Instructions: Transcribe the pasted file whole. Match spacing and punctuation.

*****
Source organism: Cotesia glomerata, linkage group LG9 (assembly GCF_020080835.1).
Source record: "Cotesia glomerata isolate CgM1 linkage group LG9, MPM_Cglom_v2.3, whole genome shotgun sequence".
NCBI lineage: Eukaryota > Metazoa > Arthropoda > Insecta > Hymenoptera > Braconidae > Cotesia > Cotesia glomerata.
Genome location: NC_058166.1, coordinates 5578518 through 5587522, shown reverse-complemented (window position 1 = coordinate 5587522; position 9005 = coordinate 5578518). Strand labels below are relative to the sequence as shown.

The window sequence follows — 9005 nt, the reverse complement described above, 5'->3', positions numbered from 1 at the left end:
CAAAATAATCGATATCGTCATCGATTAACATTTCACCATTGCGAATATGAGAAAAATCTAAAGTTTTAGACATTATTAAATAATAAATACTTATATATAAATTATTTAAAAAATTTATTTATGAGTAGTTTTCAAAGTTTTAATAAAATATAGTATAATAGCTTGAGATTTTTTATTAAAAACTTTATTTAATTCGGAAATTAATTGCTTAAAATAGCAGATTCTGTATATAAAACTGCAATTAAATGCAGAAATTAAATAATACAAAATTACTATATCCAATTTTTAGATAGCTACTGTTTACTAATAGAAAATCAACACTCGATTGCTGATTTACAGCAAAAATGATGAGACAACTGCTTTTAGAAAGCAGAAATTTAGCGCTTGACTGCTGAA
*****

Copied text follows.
Source organism: Cotesia glomerata, linkage group LG9 (assembly GCF_020080835.1).
Source record: "Cotesia glomerata isolate CgM1 linkage group LG9, MPM_Cglom_v2.3, whole genome shotgun sequence".
NCBI lineage: Eukaryota > Metazoa > Arthropoda > Insecta > Hymenoptera > Braconidae > Cotesia > Cotesia glomerata.
Genome location: NC_058166.1, coordinates 5578518 through 5587522, shown reverse-complemented (window position 1 = coordinate 5587522; position 9005 = coordinate 5578518). Strand labels below are relative to the sequence as shown.

The window sequence follows — 9005 nt, the reverse complement described above, 5'->3', positions numbered from 1 at the left end:
CAAAATAATCGATATCGTCATCGATTAACATTTCACCATTGCGAATATGAGAAAAATCTAAAGTTTTAGACATTATTAAATAATAAATACTTATATATAAATTATTTAAAAAATTTATTTATGAGTAGTTTTCAAAGTTTTAATAAAATATAGTATAATAGCTTGAGATTTTTTATTAAAAACTTTATTTAATTCGGAAATTAATTGCTTAAAATAGCAGATTCTGTATATAAAACTGCAATTAAATGCAGAAATTAAATAATACAAAATTACTATATCCAATTTTTAGATAGCTACTGTTTACTAATAGAAAATCAACACTCGATTGCTGATTTACAGCAAAAATGATGAGACAACTGCTTTTAGAAAGCAGAAATTTAGCGCTTGACTGCTGAA